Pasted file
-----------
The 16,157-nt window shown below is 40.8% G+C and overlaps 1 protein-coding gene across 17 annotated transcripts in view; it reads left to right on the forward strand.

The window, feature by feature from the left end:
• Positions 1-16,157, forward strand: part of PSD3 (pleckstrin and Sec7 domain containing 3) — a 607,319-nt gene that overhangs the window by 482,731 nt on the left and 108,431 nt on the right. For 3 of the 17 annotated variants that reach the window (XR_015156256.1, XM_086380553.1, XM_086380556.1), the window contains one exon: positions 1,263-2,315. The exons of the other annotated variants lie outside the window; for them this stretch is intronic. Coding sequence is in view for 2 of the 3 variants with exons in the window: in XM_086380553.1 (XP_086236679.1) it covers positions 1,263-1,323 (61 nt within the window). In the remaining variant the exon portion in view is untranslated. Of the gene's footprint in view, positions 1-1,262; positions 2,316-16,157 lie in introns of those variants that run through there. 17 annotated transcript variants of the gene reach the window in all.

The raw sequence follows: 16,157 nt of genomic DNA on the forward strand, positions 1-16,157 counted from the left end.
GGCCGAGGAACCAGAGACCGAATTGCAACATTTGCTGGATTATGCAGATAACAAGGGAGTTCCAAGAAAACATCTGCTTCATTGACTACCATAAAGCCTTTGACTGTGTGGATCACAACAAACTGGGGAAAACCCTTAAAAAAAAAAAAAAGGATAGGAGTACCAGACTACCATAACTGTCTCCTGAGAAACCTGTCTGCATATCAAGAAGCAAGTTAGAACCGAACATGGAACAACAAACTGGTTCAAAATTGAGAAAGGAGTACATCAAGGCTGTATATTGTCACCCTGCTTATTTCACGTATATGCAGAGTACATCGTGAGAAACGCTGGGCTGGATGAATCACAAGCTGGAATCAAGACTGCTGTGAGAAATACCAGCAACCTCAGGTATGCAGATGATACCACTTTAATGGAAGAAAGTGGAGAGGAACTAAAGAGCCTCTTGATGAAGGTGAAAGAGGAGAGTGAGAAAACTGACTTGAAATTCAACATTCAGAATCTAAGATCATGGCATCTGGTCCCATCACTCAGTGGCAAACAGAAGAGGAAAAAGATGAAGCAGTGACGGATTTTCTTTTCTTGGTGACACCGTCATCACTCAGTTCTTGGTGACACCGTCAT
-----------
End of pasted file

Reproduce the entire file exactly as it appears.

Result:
The 16,157-nt window shown below is 40.8% G+C and overlaps 1 protein-coding gene across 17 annotated transcripts in view; it reads left to right on the forward strand.

The window, feature by feature from the left end:
• Positions 1-16,157, forward strand: part of PSD3 (pleckstrin and Sec7 domain containing 3) — a 607,319-nt gene that overhangs the window by 482,731 nt on the left and 108,431 nt on the right. For 3 of the 17 annotated variants that reach the window (XR_015156256.1, XM_086380553.1, XM_086380556.1), the window contains one exon: positions 1,263-2,315. The exons of the other annotated variants lie outside the window; for them this stretch is intronic. Coding sequence is in view for 2 of the 3 variants with exons in the window: in XM_086380553.1 (XP_086236679.1) it covers positions 1,263-1,323 (61 nt within the window). In the remaining variant the exon portion in view is untranslated. Of the gene's footprint in view, positions 1-1,262; positions 2,316-16,157 lie in introns of those variants that run through there. 17 annotated transcript variants of the gene reach the window in all.

The raw sequence follows: 16,157 nt of genomic DNA on the forward strand, positions 1-16,157 counted from the left end.
GGCCGAGGAACCAGAGACCGAATTGCAACATTTGCTGGATTATGCAGATAACAAGGGAGTTCCAAGAAAACATCTGCTTCATTGACTACCATAAAGCCTTTGACTGTGTGGATCACAACAAACTGGGGAAAACCCTTAAAAAAAAAAAAAAGGATAGGAGTACCAGACTACCATAACTGTCTCCTGAGAAACCTGTCTGCATATCAAGAAGCAAGTTAGAACCGAACATGGAACAACAAACTGGTTCAAAATTGAGAAAGGAGTACATCAAGGCTGTATATTGTCACCCTGCTTATTTCACGTATATGCAGAGTACATCGTGAGAAACGCTGGGCTGGATGAATCACAAGCTGGAATCAAGACTGCTGTGAGAAATACCAGCAACCTCAGGTATGCAGATGATACCACTTTAATGGAAGAAAGTGGAGAGGAACTAAAGAGCCTCTTGATGAAGGTGAAAGAGGAGAGTGAGAAAACTGACTTGAAATTCAACATTCAGAATCTAAGATCATGGCATCTGGTCCCATCACTCAGTGGCAAACAGAAGAGGAAAAAGATGAAGCAGTGACGGATTTTCTTTTCTTGGTGACACCGTCATCACTCAGTTCTTGGTGACACCGTCAT